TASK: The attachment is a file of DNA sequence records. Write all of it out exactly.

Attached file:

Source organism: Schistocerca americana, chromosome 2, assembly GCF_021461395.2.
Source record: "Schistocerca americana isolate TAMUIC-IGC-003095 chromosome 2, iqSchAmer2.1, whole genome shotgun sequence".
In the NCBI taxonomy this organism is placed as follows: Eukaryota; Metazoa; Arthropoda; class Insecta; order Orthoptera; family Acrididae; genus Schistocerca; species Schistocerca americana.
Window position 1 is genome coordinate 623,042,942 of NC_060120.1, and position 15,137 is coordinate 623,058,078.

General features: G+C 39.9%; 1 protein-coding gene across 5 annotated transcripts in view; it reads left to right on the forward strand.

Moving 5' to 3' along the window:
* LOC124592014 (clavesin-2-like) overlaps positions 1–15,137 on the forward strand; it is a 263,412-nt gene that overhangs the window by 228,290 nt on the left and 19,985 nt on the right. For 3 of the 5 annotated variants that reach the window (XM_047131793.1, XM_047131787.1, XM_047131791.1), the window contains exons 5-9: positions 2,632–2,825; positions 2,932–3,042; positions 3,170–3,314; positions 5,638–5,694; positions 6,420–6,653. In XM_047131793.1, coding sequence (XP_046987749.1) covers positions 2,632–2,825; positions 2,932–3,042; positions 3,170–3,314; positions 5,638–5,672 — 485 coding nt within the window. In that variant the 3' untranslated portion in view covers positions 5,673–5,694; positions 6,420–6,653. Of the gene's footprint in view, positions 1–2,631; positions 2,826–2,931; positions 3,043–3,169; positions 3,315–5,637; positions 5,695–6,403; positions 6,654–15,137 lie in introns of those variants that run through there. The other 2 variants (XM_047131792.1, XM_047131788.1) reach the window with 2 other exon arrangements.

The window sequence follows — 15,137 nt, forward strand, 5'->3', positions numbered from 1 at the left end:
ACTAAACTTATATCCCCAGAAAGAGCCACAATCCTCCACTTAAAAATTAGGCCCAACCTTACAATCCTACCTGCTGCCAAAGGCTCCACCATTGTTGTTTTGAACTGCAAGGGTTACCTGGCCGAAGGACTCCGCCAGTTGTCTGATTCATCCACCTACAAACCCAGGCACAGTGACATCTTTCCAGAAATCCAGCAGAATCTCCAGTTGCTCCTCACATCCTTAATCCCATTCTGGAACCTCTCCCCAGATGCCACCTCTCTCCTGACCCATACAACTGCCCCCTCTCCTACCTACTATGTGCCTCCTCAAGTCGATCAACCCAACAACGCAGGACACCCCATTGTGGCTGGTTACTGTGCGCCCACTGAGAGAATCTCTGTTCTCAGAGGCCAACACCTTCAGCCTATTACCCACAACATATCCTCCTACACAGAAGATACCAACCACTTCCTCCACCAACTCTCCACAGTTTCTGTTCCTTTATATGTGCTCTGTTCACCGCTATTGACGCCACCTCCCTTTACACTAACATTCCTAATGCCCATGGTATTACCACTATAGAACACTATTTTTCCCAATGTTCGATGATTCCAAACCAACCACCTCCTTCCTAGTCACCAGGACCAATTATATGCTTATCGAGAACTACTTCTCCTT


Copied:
Source organism: Schistocerca americana, chromosome 2, assembly GCF_021461395.2.
Source record: "Schistocerca americana isolate TAMUIC-IGC-003095 chromosome 2, iqSchAmer2.1, whole genome shotgun sequence".
In the NCBI taxonomy this organism is placed as follows: Eukaryota; Metazoa; Arthropoda; class Insecta; order Orthoptera; family Acrididae; genus Schistocerca; species Schistocerca americana.
Window position 1 is genome coordinate 623,042,942 of NC_060120.1, and position 15,137 is coordinate 623,058,078.

General features: G+C 39.9%; 1 protein-coding gene across 5 annotated transcripts in view; it reads left to right on the forward strand.

Moving 5' to 3' along the window:
* LOC124592014 (clavesin-2-like) overlaps positions 1–15,137 on the forward strand; it is a 263,412-nt gene that overhangs the window by 228,290 nt on the left and 19,985 nt on the right. For 3 of the 5 annotated variants that reach the window (XM_047131793.1, XM_047131787.1, XM_047131791.1), the window contains exons 5-9: positions 2,632–2,825; positions 2,932–3,042; positions 3,170–3,314; positions 5,638–5,694; positions 6,420–6,653. In XM_047131793.1, coding sequence (XP_046987749.1) covers positions 2,632–2,825; positions 2,932–3,042; positions 3,170–3,314; positions 5,638–5,672 — 485 coding nt within the window. In that variant the 3' untranslated portion in view covers positions 5,673–5,694; positions 6,420–6,653. Of the gene's footprint in view, positions 1–2,631; positions 2,826–2,931; positions 3,043–3,169; positions 3,315–5,637; positions 5,695–6,403; positions 6,654–15,137 lie in introns of those variants that run through there. The other 2 variants (XM_047131792.1, XM_047131788.1) reach the window with 2 other exon arrangements.

The window sequence follows — 15,137 nt, forward strand, 5'->3', positions numbered from 1 at the left end:
ACTAAACTTATATCCCCAGAAAGAGCCACAATCCTCCACTTAAAAATTAGGCCCAACCTTACAATCCTACCTGCTGCCAAAGGCTCCACCATTGTTGTTTTGAACTGCAAGGGTTACCTGGCCGAAGGACTCCGCCAGTTGTCTGATTCATCCACCTACAAACCCAGGCACAGTGACATCTTTCCAGAAATCCAGCAGAATCTCCAGTTGCTCCTCACATCCTTAATCCCATTCTGGAACCTCTCCCCAGATGCCACCTCTCTCCTGACCCATACAACTGCCCCCTCTCCTACCTACTATGTGCCTCCTCAAGTCGATCAACCCAACAACGCAGGACACCCCATTGTGGCTGGTTACTGTGCGCCCACTGAGAGAATCTCTGTTCTCAGAGGCCAACACCTTCAGCCTATTACCCACAACATATCCTCCTACACAGAAGATACCAACCACTTCCTCCACCAACTCTCCACAGTTTCTGTTCCTTTATATGTGCTCTGTTCACCGCTATTGACGCCACCTCCCTTTACACTAACATTCCTAATGCCCATGGTATTACCACTATAGAACACTATTTTTCCCAATGTTCGATGATTCCAAACCAACCACCTCCTTCCTAGTCACCAGGACCAATTATATGCTTATCGAGAACTACTTCTCCTT